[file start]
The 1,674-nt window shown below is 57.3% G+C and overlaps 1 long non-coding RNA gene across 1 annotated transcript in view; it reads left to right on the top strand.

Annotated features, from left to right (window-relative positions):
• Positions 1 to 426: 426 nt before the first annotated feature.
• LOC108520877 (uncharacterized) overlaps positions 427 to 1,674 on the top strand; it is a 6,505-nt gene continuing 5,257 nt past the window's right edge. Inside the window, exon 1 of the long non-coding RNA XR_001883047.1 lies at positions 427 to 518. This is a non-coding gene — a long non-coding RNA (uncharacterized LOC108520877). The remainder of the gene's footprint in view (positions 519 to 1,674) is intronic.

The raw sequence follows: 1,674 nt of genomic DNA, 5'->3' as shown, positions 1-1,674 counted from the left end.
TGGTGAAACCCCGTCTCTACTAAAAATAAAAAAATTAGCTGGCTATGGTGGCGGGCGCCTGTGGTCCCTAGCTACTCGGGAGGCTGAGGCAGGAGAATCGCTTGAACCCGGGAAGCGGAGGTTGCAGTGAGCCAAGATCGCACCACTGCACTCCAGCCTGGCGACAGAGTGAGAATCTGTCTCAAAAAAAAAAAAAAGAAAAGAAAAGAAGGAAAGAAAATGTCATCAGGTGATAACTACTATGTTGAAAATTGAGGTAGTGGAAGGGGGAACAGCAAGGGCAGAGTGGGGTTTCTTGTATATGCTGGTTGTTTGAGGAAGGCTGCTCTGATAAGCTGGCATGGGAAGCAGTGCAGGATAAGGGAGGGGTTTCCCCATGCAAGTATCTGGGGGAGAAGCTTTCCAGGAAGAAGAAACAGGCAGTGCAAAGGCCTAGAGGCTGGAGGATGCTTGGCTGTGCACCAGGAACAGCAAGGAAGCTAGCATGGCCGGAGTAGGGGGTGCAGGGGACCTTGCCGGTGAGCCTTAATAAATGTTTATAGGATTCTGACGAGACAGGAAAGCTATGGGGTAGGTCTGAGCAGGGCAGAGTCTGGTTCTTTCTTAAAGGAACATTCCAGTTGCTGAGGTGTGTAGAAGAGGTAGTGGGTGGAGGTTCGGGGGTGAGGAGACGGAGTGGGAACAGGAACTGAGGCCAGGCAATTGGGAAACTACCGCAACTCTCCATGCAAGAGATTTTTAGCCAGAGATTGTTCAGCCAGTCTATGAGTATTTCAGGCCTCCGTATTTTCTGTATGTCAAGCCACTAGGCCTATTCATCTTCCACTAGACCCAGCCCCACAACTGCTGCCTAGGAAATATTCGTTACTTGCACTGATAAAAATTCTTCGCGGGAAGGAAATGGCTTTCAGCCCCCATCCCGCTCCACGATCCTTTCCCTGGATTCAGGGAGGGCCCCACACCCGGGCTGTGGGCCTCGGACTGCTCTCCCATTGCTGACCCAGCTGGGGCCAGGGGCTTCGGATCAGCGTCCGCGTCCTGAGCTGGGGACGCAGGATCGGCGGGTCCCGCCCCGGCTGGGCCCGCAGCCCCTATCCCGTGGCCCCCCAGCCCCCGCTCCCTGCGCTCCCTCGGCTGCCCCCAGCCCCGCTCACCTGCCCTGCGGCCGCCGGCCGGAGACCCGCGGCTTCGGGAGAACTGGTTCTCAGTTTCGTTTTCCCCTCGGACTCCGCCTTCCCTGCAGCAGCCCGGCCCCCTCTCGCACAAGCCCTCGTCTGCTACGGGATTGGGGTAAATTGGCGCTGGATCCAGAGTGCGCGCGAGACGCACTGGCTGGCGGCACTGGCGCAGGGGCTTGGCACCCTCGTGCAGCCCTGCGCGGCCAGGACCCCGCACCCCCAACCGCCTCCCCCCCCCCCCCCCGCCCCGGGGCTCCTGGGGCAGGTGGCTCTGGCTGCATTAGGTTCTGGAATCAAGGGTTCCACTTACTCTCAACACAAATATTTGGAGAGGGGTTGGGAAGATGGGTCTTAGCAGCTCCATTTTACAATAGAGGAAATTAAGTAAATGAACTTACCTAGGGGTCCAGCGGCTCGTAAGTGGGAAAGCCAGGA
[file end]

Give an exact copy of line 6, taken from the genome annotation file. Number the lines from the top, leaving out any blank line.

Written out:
TGGTGAAACCCCGTCTCTACTAAAAATAAAAAAATTAGCTGGCTATGGTGGCGGGCGCCTGTGGTCCCTAGCTACTCGGGAGGCTGAGGCAGGAGAATCGCTTGAACCCGGGAAGCGGAGGTTGCAGTGAGCCAAGATCGCACCACTGCACTCCAGCCTGGCGACAGAGTGAGAATCTGTCTCAAAAAAAAAAAAAAGAAAAGAAAAGAAGGAAAGAAAATGTCATCAGGTGATAACTACTATGTTGAAAATTGAGGTAGTGGAAGGGGGAACAGCAAGGGCAGAGTGGGGTTTCTTGTATATGCTGGTTGTTTGAGGAAGGCTGCTCTGATAAGCTGGCATGGGAAGCAGTGCAGGATAAGGGAGGGGTTTCCCCATGCAAGTATCTGGGGGAGAAGCTTTCCAGGAAGAAGAAACAGGCAGTGCAAAGGCCTAGAGGCTGGAGGATGCTTGGCTGTGCACCAGGAACAGCAAGGAAGCTAGCATGGCCGGAGTAGGGGGTGCAGGGGACCTTGCCGGTGAGCCTTAATAAATGTTTATAGGATTCTGACGAGACAGGAAAGCTATGGGGTAGGTCTGAGCAGGGCAGAGTCTGGTTCTTTCTTAAAGGAACATTCCAGTTGCTGAGGTGTGTAGAAGAGGTAGTGGGTGGAGGTTCGGGGGTGAGGAGACGGAGTGGGAACAGGAACTGAGGCCAGGCAATTGGGAAACTACCGCAACTCTCCATGCAAGAGATTTTTAGCCAGAGATTGTTCAGCCAGTCTATGAGTATTTCAGGCCTCCGTATTTTCTGTATGTCAAGCCACTAGGCCTATTCATCTTCCACTAGACCCAGCCCCACAACTGCTGCCTAGGAAATATTCGTTACTTGCACTGATAAAAATTCTTCGCGGGAAGGAAATGGCTTTCAGCCCCCATCCCGCTCCACGATCCTTTCCCTGGATTCAGGGAGGGCCCCACACCCGGGCTGTGGGCCTCGGACTGCTCTCCCATTGCTGACCCAGCTGGGGCCAGGGGCTTCGGATCAGCGTCCGCGTCCTGAGCTGGGGACGCAGGATCGGCGGGTCCCGCCCCGGCTGGGCCCGCAGCCCCTATCCCGTGGCCCCCCAGCCCCCGCTCCCTGCGCTCCCTCGGCTGCCCCCAGCCCCGCTCACCTGCCCTGCGGCCGCCGGCCGGAGACCCGCGGCTTCGGGAGAACTGGTTCTCAGTTTCGTTTTCCCCTCGGACTCCGCCTTCCCTGCAGCAGCCCGGCCCCCTCTCGCACAAGCCCTCGTCTGCTACGGGATTGGGGTAAATTGGCGCTGGATCCAGAGTGCGCGCGAGACGCACTGGCTGGCGGCACTGGCGCAGGGGCTTGGCACCCTCGTGCAGCCCTGCGCGGCCAGGACCCCGCACCCCCAACCGCCTCCCCCCCCCCCCCCCGCCCCGGGGCTCCTGGGGCAGGTGGCTCTGGCTGCATTAGGTTCTGGAATCAAGGGTTCCACTTACTCTCAACACAAATATTTGGAGAGGGGTTGGGAAGATGGGTCTTAGCAGCTCCATTTTACAATAGAGGAAATTAAGTAAATGAACTTACCTAGGGGTCCAGCGGCTCGTAAGTGGGAAAGCCAGGA